The Fifteenth of Shevat or Tu Bishvat is the Rosh Hashanah for trees (Rosh Hashanah 2a). Most people commonly think that just as on the First of Tishrei, which is the day of Rosh Hashanah, all creations are judged for life or death, for wealth or poverty, and the like, so too, on Tu Bishvat, trees are judged in Heaven and their fate for the coming year is decided.
Nevertheless, Maran Rabbeinu Ovadia Yosef zt”l writes that this is not the case, for on this day, the trees are not judged at all. Similarly, Hagaon Harav Avraham Chaim Na’eh zt”l (Rabbi of Jerusalem’s Bukharian Quarter approximately fifty years ago) writes that many have a misconception that Tu Bishvat is the Judgment Day for trees when in fact this is not the case, for the Mishnah in Masechet Rosh Hashanah (16a) writes that fruit trees are judged on the holiday of Shavuot, not on Tu Bishvat. If so, what is the significance of Tu Bishvat and why is it called the “Rosh Hashanah for Trees”?
It seems that the reason why Tu Bishvat was established as the New Year for trees is because at this point, most of the rainfall of the year has already fallen, as the Gemara in Masechet Rosh Hashanah (12a) and Rashi (ibid.) state that by the day of Tu Bishvat, most of the rainfall has already passed, the sap rises through the tree, and the fruits have reached a noticeable stage of development by this day (the Rishonim disagree exactly how much this is).
Nevertheless, the day of Tu Bishvat poses certain halachic implications regarding the laws of Terumot and Ma’asrot (tithing of produce) and Orla (fruits grown within three years of the tree being planted which are forbidden to benefit from). Just to illustrate this, let us discuss one such example.
The Torah states (Vayikra 19, 23): “When you shall come to the land and plant any kind of fruit tree, for three years shall it be considered forbidden and may not be eaten.” Our Sages explain that these three years must be counted from the time the tree was planted and only after this point will the fruits become permissible. However, fruits that have grown on the tree during its first three years since being planted are forbidden forever.
Nevertheless, these three years do not need to be counted as three complete years; rather, we follow the years of the world. This means that the last several days of the year and consider them like an entire year. For instance, if one planted a tree at the end of the year 5777, one need not wait until the end of the year 5780 for the fruits to leave their Orla status; rather, the final days of 5777 are considered one year, then the years 5778 and 5779 are another two, and immediately at the beginning of the year 5780, the fruits exit their Orla status.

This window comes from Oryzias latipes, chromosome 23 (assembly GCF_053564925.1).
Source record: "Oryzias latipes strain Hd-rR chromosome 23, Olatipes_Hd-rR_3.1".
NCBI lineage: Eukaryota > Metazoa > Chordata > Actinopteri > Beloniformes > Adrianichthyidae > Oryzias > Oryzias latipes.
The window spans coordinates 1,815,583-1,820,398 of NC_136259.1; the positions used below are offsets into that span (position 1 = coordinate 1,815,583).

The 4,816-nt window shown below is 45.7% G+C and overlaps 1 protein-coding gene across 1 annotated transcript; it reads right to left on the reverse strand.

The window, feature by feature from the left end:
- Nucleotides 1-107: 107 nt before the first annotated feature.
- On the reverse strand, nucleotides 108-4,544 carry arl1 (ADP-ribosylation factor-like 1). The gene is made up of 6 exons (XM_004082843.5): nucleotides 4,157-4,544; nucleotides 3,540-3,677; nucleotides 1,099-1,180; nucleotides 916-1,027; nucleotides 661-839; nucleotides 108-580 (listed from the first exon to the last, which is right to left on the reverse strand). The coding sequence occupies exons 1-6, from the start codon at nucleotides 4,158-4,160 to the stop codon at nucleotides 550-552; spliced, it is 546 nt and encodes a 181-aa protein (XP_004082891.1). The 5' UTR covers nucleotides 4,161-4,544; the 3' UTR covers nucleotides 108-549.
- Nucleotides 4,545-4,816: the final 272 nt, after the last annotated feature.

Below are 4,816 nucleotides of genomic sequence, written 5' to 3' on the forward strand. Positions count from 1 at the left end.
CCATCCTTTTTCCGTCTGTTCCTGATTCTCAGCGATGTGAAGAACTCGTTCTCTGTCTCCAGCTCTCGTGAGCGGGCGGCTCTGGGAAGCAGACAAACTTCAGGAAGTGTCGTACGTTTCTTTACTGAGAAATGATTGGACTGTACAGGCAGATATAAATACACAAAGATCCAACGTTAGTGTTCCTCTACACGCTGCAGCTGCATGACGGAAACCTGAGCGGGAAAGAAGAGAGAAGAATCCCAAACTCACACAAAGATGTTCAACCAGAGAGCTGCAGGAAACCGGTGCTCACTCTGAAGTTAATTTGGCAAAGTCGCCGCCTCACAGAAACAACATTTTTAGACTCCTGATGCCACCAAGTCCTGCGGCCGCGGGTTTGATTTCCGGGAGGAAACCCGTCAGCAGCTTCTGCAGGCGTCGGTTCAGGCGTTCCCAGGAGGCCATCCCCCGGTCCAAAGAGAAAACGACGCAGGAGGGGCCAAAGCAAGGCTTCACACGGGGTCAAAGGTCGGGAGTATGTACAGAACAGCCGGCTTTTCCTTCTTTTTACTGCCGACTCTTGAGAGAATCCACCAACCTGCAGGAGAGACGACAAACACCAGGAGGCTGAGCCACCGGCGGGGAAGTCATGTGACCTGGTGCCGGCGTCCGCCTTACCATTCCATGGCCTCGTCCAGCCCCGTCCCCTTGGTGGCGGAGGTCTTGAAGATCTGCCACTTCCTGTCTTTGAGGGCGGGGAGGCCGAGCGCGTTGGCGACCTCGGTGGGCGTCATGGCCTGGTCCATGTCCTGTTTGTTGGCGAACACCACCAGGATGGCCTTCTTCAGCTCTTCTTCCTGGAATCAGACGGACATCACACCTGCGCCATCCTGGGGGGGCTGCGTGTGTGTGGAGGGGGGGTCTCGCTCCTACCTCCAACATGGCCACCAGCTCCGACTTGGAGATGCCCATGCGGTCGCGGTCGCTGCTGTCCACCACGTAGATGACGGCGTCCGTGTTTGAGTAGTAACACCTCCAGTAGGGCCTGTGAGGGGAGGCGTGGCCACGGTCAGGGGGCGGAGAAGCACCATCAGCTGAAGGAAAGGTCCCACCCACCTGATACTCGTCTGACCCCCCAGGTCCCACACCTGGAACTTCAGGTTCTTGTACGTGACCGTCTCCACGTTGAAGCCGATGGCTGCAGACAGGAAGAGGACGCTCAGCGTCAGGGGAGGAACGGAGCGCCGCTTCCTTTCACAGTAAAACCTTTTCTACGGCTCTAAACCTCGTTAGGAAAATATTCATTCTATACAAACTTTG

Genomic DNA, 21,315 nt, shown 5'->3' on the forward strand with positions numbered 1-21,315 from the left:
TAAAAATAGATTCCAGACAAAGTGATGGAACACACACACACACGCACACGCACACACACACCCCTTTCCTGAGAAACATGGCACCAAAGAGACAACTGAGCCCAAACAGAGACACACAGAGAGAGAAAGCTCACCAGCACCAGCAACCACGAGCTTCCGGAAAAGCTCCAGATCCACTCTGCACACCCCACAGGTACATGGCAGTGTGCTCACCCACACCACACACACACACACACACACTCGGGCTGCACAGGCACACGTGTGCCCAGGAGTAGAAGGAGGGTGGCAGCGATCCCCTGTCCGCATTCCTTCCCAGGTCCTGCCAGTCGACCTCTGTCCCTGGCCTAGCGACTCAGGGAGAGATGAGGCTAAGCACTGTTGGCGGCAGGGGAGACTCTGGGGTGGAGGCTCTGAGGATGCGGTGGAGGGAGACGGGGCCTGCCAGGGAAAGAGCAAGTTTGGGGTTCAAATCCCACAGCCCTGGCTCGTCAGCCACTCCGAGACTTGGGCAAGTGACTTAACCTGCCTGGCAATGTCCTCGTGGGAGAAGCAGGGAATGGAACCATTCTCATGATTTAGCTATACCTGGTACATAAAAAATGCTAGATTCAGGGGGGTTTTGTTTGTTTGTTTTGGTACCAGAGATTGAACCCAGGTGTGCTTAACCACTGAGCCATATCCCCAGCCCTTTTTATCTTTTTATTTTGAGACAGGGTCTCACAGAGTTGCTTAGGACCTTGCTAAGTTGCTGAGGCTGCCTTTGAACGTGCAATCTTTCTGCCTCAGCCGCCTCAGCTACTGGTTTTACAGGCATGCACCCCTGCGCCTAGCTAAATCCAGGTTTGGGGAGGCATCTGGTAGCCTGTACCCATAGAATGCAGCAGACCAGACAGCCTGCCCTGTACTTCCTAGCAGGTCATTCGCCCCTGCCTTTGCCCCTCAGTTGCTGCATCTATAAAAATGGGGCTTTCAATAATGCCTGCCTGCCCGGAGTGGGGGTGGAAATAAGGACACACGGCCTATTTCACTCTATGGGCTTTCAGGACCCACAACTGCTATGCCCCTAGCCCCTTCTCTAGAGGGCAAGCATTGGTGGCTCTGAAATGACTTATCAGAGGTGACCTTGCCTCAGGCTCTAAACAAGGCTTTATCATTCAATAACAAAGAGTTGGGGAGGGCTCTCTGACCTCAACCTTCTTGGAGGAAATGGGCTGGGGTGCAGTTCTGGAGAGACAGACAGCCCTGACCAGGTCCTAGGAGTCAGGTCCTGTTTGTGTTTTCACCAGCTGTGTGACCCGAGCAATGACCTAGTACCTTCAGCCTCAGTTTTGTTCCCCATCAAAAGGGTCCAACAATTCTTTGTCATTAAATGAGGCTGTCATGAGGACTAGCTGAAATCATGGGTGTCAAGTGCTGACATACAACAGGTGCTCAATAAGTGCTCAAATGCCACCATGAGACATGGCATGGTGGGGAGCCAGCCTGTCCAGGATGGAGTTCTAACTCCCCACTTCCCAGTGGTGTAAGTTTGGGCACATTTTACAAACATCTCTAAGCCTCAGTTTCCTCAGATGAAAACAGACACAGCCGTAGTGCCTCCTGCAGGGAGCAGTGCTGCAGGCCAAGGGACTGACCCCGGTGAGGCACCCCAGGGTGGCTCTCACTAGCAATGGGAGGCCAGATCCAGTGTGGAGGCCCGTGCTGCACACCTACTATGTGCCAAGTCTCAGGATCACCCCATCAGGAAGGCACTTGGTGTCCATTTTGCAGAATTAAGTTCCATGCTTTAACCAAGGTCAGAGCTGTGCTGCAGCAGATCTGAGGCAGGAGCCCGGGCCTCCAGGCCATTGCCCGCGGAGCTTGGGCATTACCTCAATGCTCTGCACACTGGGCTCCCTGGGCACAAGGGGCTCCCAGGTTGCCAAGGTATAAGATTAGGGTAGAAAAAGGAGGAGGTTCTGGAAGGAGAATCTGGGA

However, only when there at least forty-four days remaining in the year can this be considered an entire year. This means that if one planted a tree before the Sixteenth of Av of the year 5777, which is forty-four days before Rosh Hashanah of the year 5778, this counts as one year since being planted, for thirty days of the first year are considered one year and another fourteen days are added to compensate for the time it takes the sapling to take root in the ground; thus, a total of forty-four days are necessary for this to be counted as the tree’s first year. One must then count another two years for the completion of the three years, for instance, if one planted the tree in the year 5777, as we mentioned above, one counts an additional two years, 5778 and 5779, and in the year 5780, the fruits become permitted for consumption. However, since Tu Bishvat is the Rosh Hashanah for trees, although 5780 marks the fourth year, any fruits that are on the tree until Tu Bishvat of 5780 are forbidden to benefit from. Only the fruits grown after Tu Bishvat of the year 5780 are permitted for consumption, even without separating Terumot and Ma’asrot (since these fruits are called “Neta Reva’i” and are permitted for consumption after their sanctity has been transferred onto a coin after the fruits have been harvested. The individual redeeming the Neta Reva’i fruits recites the following blessing: “Baruch Ata Hashem Elokeinu Melech Ha’Olam Asher Kideshanu Bemitzvotav Vetzivanu Al Pidyon Neta Reva’i.” One then takes a “Perutah”, which is a coin of minimal value, such as the ten-Agora coin in Israel and states: “All of the sanctity of these fruits and their fifth is transferred onto this coin which is worth a Perutah.” It is preferable for one to recite this text three times. After performing this procedure, the fruits are permitted for consumption immediately and Terumot and Ma’asrot need not be separated).
Although the actual fate of the trees for that year is not decided on Tu Bishvat, nevertheless, Hagaon Rabbeinu Yosef Haim of Baghdad writes that there is an accepted tradition from Ashkenazi sages that one should recite a special prayer regarding the Etrog (citron) fruit so that the Jewish people will merit obtaining beautiful Etrogim for the Sukkot holiday.